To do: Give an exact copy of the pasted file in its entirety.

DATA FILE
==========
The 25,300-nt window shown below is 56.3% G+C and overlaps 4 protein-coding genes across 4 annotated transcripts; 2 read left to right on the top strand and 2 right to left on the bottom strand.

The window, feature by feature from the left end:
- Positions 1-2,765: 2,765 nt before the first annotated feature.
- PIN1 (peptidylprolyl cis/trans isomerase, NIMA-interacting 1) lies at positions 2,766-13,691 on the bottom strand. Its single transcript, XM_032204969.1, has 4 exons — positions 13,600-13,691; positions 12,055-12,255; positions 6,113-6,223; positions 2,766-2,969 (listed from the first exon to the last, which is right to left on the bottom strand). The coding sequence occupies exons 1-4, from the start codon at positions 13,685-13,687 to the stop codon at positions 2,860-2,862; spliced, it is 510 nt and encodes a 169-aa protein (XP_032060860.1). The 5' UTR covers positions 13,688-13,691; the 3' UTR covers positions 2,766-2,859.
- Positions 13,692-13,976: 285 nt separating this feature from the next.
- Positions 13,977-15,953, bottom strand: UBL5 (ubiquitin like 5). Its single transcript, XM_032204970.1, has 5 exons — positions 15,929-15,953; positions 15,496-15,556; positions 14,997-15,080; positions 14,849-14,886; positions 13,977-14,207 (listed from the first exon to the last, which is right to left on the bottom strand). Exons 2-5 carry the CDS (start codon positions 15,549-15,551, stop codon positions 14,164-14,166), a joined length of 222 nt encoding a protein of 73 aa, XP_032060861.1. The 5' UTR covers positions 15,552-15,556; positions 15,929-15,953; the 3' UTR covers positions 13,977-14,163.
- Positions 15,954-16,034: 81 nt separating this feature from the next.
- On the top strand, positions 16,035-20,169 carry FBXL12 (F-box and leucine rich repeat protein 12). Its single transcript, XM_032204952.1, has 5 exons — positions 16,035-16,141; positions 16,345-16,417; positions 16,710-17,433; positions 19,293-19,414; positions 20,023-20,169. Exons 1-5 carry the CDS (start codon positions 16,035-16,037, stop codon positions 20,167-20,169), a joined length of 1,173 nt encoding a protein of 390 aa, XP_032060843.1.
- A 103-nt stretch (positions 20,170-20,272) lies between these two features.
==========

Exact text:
The 25,300-nt window shown below is 56.3% G+C and overlaps 4 protein-coding genes across 4 annotated transcripts; 2 read left to right on the top strand and 2 right to left on the bottom strand.

The window, feature by feature from the left end:
- Positions 1-2,765: 2,765 nt before the first annotated feature.
- PIN1 (peptidylprolyl cis/trans isomerase, NIMA-interacting 1) lies at positions 2,766-13,691 on the bottom strand. Its single transcript, XM_032204969.1, has 4 exons — positions 13,600-13,691; positions 12,055-12,255; positions 6,113-6,223; positions 2,766-2,969 (listed from the first exon to the last, which is right to left on the bottom strand). The coding sequence occupies exons 1-4, from the start codon at positions 13,685-13,687 to the stop codon at positions 2,860-2,862; spliced, it is 510 nt and encodes a 169-aa protein (XP_032060860.1). The 5' UTR covers positions 13,688-13,691; the 3' UTR covers positions 2,766-2,859.
- Positions 13,692-13,976: 285 nt separating this feature from the next.
- Positions 13,977-15,953, bottom strand: UBL5 (ubiquitin like 5). Its single transcript, XM_032204970.1, has 5 exons — positions 15,929-15,953; positions 15,496-15,556; positions 14,997-15,080; positions 14,849-14,886; positions 13,977-14,207 (listed from the first exon to the last, which is right to left on the bottom strand). Exons 2-5 carry the CDS (start codon positions 15,549-15,551, stop codon positions 14,164-14,166), a joined length of 222 nt encoding a protein of 73 aa, XP_032060861.1. The 5' UTR covers positions 15,552-15,556; positions 15,929-15,953; the 3' UTR covers positions 13,977-14,163.
- Positions 15,954-16,034: 81 nt separating this feature from the next.
- On the top strand, positions 16,035-20,169 carry FBXL12 (F-box and leucine rich repeat protein 12). Its single transcript, XM_032204952.1, has 5 exons — positions 16,035-16,141; positions 16,345-16,417; positions 16,710-17,433; positions 19,293-19,414; positions 20,023-20,169. Exons 1-5 carry the CDS (start codon positions 16,035-16,037, stop codon positions 20,167-20,169), a joined length of 1,173 nt encoding a protein of 390 aa, XP_032060843.1.
- A 103-nt stretch (positions 20,170-20,272) lies between these two features.